dcsimg

Description

provided by Flora of Zimbabwe
Herbs, shrubs, trees or woody climbers, sometimes spiny, with often square stems. Stipules 0. Leaves usually opposite, sometimes whorled, rarely alternate, simple or dissected. Flowers mostly zygomorphic and 2-lipped, sometimes ± actinomorphic, usually 4-5-merous, usually bisexual. Calyx and corolla 4-5-lobed. Stamens 4, didynamous. Disk usually present. Ovary superior, usually 2-locular, usually soon 4 (or more)-locular by development of false septa. Ovules 2 in each true loculus. Fruit a drupe with 2-4 pyrenes or dividing at maturity into 2 or 4 nutlets.
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Mark Hyde, Bart Wursten and Petra Ballings
bibliographic citation
Hyde, M.A., Wursten, B.T. and Ballings, P. (2002-2014). Verbenaceae Flora of Zimbabwe website. Accessed 28 August 2014 at http://www.zimbabweflora.co.zw/speciesdata/family.php?family_id=231
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Mark Hyde
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Bart Wursten
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Petra Ballings
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Flora of Zimbabwe

Verbenaceae

provided by wikipedia EN

The Verbenaceae (/ˌvɜːrbɪˈnsi, -/ VUR-bin-AY-see-e(y)e) are a family — the verbena family or vervain family — of mainly tropical flowering plants. It contains trees, shrubs, and herbs notable for heads, spikes, or clusters of small flowers, many of which have an aromatic smell.[2]

Recent phylogenetic studies[3] have shown that numerous genera traditionally classified in Verbenaceae belong instead in Lamiaceae. The new, narrowly circumscribed, family Verbenaceae includes some 35 genera and 1,200 species.[4][5] The mangrove genus Avicennia, sometimes placed in the Verbenaceae[6] or in its own family, Avicenniaceae,[7] has been placed in the Acanthaceae.[4]

Economically important Verbenaceae include:

Genera

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Golden dew drops (Duranta erecta)
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Frog fruit (Phyla nodiflora)

The genera in the new, narrowly circumscribed, family:[8]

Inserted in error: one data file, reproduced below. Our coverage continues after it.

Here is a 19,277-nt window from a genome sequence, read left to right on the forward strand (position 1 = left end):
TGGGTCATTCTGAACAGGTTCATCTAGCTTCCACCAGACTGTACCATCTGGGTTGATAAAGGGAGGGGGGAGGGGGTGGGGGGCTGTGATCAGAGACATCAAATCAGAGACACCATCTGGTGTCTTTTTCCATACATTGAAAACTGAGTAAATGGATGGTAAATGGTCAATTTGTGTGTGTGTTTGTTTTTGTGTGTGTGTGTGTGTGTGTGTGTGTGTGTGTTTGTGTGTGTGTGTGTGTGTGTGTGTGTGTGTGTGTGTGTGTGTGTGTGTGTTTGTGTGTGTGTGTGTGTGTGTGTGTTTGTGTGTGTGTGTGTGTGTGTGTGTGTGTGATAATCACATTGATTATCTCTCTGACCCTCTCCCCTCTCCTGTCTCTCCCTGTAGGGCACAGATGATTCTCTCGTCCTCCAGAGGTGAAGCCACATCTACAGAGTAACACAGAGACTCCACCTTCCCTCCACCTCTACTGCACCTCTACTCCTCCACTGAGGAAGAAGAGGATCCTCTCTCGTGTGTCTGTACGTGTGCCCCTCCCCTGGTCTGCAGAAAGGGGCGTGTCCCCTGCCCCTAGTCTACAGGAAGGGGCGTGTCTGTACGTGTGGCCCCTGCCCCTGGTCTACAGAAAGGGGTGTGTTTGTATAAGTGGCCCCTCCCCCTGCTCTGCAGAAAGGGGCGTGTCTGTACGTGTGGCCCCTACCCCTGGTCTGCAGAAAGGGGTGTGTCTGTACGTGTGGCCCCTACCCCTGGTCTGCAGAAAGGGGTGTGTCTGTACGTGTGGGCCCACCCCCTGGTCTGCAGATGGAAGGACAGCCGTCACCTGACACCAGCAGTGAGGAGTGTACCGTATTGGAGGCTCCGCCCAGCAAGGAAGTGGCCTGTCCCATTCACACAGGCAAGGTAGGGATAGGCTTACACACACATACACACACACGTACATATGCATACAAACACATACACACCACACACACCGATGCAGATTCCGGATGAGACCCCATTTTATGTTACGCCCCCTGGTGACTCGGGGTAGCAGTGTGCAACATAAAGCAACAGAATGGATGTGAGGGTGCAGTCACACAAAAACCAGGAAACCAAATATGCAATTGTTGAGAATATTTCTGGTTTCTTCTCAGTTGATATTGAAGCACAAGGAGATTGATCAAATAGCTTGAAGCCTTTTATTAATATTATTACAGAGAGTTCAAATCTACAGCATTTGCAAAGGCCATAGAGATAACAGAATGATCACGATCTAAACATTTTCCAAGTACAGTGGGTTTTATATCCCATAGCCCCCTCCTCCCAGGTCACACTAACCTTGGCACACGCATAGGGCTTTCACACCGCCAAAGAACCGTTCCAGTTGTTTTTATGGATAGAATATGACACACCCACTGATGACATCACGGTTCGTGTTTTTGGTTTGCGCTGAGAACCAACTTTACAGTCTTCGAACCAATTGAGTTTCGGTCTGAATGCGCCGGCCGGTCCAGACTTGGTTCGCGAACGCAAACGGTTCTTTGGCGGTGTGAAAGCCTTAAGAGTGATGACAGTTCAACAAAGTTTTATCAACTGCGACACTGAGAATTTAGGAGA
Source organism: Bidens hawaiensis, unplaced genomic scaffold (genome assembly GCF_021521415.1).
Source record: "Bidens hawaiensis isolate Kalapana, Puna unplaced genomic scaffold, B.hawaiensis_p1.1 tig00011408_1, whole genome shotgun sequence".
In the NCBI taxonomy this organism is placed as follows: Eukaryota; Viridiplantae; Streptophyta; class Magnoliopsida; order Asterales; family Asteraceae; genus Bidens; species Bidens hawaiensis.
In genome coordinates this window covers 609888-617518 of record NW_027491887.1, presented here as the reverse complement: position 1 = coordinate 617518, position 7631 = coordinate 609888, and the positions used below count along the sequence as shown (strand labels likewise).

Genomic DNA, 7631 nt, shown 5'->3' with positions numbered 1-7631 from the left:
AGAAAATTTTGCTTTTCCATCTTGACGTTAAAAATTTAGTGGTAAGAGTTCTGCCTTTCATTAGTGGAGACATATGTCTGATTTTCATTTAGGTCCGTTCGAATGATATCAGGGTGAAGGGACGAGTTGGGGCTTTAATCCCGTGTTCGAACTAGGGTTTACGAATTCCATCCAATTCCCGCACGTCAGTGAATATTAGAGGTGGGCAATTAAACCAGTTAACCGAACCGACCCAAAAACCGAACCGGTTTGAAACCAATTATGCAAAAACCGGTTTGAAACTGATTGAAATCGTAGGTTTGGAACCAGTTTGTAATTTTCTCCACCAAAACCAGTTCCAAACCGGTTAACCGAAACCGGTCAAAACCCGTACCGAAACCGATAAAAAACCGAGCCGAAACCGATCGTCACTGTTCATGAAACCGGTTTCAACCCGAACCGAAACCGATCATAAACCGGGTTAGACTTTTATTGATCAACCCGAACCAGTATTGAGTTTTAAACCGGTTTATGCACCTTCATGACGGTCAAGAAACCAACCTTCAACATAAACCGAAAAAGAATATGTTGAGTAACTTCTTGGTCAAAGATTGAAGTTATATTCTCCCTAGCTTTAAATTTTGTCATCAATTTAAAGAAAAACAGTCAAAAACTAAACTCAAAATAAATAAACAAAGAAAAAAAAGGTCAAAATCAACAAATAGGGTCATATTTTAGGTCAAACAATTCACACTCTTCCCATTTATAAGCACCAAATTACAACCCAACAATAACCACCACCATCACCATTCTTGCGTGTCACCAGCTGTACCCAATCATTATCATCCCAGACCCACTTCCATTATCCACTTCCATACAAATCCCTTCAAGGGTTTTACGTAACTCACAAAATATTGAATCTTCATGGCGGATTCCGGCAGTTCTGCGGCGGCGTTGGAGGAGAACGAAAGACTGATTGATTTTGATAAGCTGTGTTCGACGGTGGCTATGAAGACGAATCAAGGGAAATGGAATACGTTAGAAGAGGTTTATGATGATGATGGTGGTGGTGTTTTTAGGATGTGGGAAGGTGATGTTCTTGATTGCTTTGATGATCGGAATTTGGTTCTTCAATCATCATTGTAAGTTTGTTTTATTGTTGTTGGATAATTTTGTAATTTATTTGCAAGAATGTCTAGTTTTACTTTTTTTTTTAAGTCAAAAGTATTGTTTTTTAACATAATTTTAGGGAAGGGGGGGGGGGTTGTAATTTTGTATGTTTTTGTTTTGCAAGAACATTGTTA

Excluded genera

Various genera formerly included in the family Verbenaceae are now treated under other families:[9]

Moved to Acanthaceae
Moved to Lamiaceae
Moved to Oleaceae
Moved to Orobanchaceae
Moved to Phrymaceae
Moved to Stilbaceae

References

  1. ^ a b "Family: Verbenaceae J. St.-Hil., nom. cons". Germplasm Resources Information Network. United States Department of Agriculture. 2007-04-12. Archived from the original on 2012-09-15. Retrieved 2011-10-10.
  2. ^ Stevens, P. F. (July 12, 2012). "Verbenaceae". Angiosperm Phylogeny Website. Retrieved September 24, 2013.
  3. ^ Cantino, P.D., Harley, R.M. & Wagstaff, S.J. 1992. Genera of Labiatae: status and classification. Pp. 511-522. In Harley, R.M. & Reynolds, T. (eds) Advances in Labiate Science. Richmond, Royal Botanic Gardens, Kew.
  4. ^ a b "Angiosperm Phylogeny Website - Lamiales". Missouri Botanical Garden. Retrieved September 24, 2013.
  5. ^ Heywood, V.H., Brummitt, R.K., Culham, A. & Seberg, O. 2007: Flowering Plant Families of the World. Royal Botanic Gardens, Kew.
  6. ^ Grandtner, Miroslav M. (2005). Elsevier's Dictionary of Trees: With Names in Latin, English, French, Spanish and Other Languages. 1. Elsevier. p. 88. ISBN 978-0-444-51784-5.
  7. ^ Nelson, Gil (1994). The Trees of Florida: a Reference and Field Guide. Pineapple Press. p. 52. ISBN 978-1-56164-055-3.
  8. ^ "GRIN Genera of Verbenaceae". Germplasm Resources Information Network. United States Department of Agriculture. Archived from the original on 2004-11-18. Retrieved 2011-10-10.
  9. ^ "GRIN genera sometimes placed in Verbenaceae". Germplasm Resources Information Network. United States Department of Agriculture. Archived from the original on 2004-11-18. Retrieved 2011-10-10.

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Verbenaceae: Brief Summary

provided by wikipedia EN

The Verbenaceae (/ˌvɜːrbɪˈneɪsiaɪ, -iː/ VUR-bin-AY-see-e(y)e) are a family — the verbena family or vervain family — of mainly tropical flowering plants. It contains trees, shrubs, and herbs notable for heads, spikes, or clusters of small flowers, many of which have an aromatic smell.

Recent phylogenetic studies have shown that numerous genera traditionally classified in Verbenaceae belong instead in Lamiaceae. The new, narrowly circumscribed, family Verbenaceae includes some 35 genera and 1,200 species. The mangrove genus Avicennia, sometimes placed in the Verbenaceae or in its own family, Avicenniaceae, has been placed in the Acanthaceae.

Economically important Verbenaceae include:

Lemon verbena (Aloysia triphylla), grown for aroma or flavoring Verbenas or vervains (Verbena), some used in herbalism, others grown in gardens
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